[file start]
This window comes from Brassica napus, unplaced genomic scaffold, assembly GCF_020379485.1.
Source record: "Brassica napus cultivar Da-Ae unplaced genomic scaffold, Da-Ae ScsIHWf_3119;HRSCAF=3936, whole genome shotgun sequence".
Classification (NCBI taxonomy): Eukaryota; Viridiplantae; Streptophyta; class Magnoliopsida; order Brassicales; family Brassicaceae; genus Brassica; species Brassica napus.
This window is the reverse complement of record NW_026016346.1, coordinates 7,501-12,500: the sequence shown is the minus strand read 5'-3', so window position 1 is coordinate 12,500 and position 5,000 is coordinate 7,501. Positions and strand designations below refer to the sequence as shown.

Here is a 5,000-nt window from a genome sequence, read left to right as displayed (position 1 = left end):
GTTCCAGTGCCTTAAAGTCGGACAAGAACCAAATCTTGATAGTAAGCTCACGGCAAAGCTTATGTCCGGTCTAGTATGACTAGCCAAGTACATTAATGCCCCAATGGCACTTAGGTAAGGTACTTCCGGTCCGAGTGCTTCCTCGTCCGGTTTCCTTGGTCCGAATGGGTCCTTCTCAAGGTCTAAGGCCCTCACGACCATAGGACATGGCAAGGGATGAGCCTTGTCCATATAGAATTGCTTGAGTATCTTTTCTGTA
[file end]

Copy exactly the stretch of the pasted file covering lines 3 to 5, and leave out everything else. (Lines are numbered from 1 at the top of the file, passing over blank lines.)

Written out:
Classification (NCBI taxonomy): Eukaryota; Viridiplantae; Streptophyta; class Magnoliopsida; order Brassicales; family Brassicaceae; genus Brassica; species Brassica napus.
This window is the reverse complement of record NW_026016346.1, coordinates 7,501-12,500: the sequence shown is the minus strand read 5'-3', so window position 1 is coordinate 12,500 and position 5,000 is coordinate 7,501. Positions and strand designations below refer to the sequence as shown.

Here is a 5,000-nt window from a genome sequence, read left to right as displayed (position 1 = left end):